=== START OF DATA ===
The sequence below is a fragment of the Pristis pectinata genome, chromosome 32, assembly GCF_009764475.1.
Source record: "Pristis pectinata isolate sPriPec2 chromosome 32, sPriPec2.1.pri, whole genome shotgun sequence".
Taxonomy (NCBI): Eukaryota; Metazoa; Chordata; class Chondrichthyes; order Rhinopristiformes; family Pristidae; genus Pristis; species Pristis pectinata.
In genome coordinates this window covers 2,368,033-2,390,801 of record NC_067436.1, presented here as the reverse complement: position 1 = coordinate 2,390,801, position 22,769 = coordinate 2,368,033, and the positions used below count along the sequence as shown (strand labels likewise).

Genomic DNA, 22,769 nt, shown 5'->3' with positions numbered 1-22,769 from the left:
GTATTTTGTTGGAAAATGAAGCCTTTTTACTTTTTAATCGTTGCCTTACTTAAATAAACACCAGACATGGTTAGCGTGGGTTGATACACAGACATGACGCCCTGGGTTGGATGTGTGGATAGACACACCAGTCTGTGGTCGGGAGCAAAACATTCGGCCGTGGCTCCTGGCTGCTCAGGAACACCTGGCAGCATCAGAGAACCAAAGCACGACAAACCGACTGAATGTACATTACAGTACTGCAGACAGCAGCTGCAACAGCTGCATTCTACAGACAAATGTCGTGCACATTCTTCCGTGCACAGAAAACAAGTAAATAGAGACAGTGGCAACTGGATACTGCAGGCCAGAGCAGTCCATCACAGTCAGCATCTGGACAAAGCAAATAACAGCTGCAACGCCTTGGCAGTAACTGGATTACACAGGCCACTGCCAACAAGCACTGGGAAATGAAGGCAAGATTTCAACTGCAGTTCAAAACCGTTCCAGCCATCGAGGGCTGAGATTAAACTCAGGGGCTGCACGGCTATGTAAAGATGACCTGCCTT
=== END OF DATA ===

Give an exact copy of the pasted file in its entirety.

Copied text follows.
The sequence below is a fragment of the Pristis pectinata genome, chromosome 32, assembly GCF_009764475.1.
Source record: "Pristis pectinata isolate sPriPec2 chromosome 32, sPriPec2.1.pri, whole genome shotgun sequence".
Taxonomy (NCBI): Eukaryota; Metazoa; Chordata; class Chondrichthyes; order Rhinopristiformes; family Pristidae; genus Pristis; species Pristis pectinata.
In genome coordinates this window covers 2,368,033-2,390,801 of record NC_067436.1, presented here as the reverse complement: position 1 = coordinate 2,390,801, position 22,769 = coordinate 2,368,033, and the positions used below count along the sequence as shown (strand labels likewise).

Genomic DNA, 22,769 nt, shown 5'->3' with positions numbered 1-22,769 from the left:
GTATTTTGTTGGAAAATGAAGCCTTTTTACTTTTTAATCGTTGCCTTACTTAAATAAACACCAGACATGGTTAGCGTGGGTTGATACACAGACATGACGCCCTGGGTTGGATGTGTGGATAGACACACCAGTCTGTGGTCGGGAGCAAAACATTCGGCCGTGGCTCCTGGCTGCTCAGGAACACCTGGCAGCATCAGAGAACCAAAGCACGACAAACCGACTGAATGTACATTACAGTACTGCAGACAGCAGCTGCAACAGCTGCATTCTACAGACAAATGTCGTGCACATTCTTCCGTGCACAGAAAACAAGTAAATAGAGACAGTGGCAACTGGATACTGCAGGCCAGAGCAGTCCATCACAGTCAGCATCTGGACAAAGCAAATAACAGCTGCAACGCCTTGGCAGTAACTGGATTACACAGGCCACTGCCAACAAGCACTGGGAAATGAAGGCAAGATTTCAACTGCAGTTCAAAACCGTTCCAGCCATCGAGGGCTGAGATTAAACTCAGGGGCTGCACGGCTATGTAAAGATGACCTGCCTT